For the remainder of the 2012 season, I’ll take a weekly look at one Angel’s recent performance and how it relates to their overall season and, in some cases, the fortunes of the team. This week, our focus lies on lefty call-up Nick Maronde.
A dominant force in the bullpen over a single month can only help a team so much. Even in his best seasons, Mariano Rivera hovered around a 4 WAR while Eric Gagne’s totally clean Cy Young season in 2003 featured a 3.6 WAR and a .514 162WL% (the record an otherwise .500 team would put up with Gagne’s season plugged in). Sharp baseball analysts have wised up to the fact that being named “closer” doesn’t inherently alter a pitcher’s value, especially since high leverage innings can occur at any point in a game. Injuries have hit the Angels’ bullpen hardest, and when coupled with the typical inconsistencies of relievers, Mike Scoscia hasn’t enjoyed the supposed benefit of a year-long fireman. Ernesto Frieri has been the de facto closer in 2012′s later months, but he, Isringhausen, Carpenter, Takahashi, Downs, and Hawkins have racked up between 39 and 44 innings without anyone moving ahead of the pack for long.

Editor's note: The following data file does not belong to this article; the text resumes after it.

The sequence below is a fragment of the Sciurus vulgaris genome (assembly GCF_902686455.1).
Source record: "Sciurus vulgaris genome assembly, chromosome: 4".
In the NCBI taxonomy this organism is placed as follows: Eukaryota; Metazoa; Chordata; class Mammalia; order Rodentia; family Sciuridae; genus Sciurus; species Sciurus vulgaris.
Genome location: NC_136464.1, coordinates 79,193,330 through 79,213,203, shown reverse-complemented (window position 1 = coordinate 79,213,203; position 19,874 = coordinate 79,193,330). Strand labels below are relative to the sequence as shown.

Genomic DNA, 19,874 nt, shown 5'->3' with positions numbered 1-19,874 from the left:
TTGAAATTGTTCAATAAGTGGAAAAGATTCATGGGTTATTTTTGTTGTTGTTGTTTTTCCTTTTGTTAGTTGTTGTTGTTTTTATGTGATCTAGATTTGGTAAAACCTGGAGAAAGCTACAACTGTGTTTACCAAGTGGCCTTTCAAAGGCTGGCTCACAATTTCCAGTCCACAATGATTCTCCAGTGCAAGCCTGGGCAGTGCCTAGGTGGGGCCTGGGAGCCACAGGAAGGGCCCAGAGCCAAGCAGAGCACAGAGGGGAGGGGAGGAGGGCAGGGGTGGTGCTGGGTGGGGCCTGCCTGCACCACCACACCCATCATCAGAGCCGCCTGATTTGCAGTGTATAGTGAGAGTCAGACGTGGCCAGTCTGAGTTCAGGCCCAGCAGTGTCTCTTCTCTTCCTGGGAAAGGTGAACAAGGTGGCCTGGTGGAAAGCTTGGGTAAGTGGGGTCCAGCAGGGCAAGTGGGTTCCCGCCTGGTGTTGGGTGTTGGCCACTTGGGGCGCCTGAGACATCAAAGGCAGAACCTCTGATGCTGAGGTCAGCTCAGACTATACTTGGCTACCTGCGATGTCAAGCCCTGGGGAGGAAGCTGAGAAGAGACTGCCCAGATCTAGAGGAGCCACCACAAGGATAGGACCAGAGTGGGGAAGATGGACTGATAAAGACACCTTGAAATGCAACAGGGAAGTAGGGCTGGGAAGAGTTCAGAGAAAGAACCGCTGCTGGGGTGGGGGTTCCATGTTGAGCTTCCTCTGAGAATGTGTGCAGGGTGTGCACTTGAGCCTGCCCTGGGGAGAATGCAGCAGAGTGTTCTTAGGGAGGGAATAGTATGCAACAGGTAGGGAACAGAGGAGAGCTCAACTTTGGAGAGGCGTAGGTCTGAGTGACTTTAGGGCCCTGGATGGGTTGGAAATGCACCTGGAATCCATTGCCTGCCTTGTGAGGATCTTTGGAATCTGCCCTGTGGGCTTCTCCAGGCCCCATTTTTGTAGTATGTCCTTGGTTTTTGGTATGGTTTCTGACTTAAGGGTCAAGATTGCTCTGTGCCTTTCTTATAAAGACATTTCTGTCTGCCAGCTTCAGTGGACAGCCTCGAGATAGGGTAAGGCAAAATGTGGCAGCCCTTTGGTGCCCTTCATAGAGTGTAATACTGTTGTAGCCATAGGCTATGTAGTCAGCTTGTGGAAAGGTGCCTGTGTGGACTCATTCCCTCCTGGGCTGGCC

Outside of Frieri and his 14.4 K/9 rate, the Angels’ bullpen has been all over the place, relying on an improbable Kevin Jepsen run in recent weeks while enduring past D.L. stints from Downs and Hawkins. The bullpen ranks 20th overall in ERA and its 20 blown saves top the American League. While an individual relief arm may provide a relative dearth of value compared to a 200-inning starter or lineup fixture, as a collective, a steady pen can carry a team. Cincinnati relievers hold a 2.70 ERA over 366 innings in a hitters’ park, owning the AL Central despite a piddling offense. With a similar bullpen, the Angels could have compensated for starter deficiencies in the forms of anyone not named Weaver.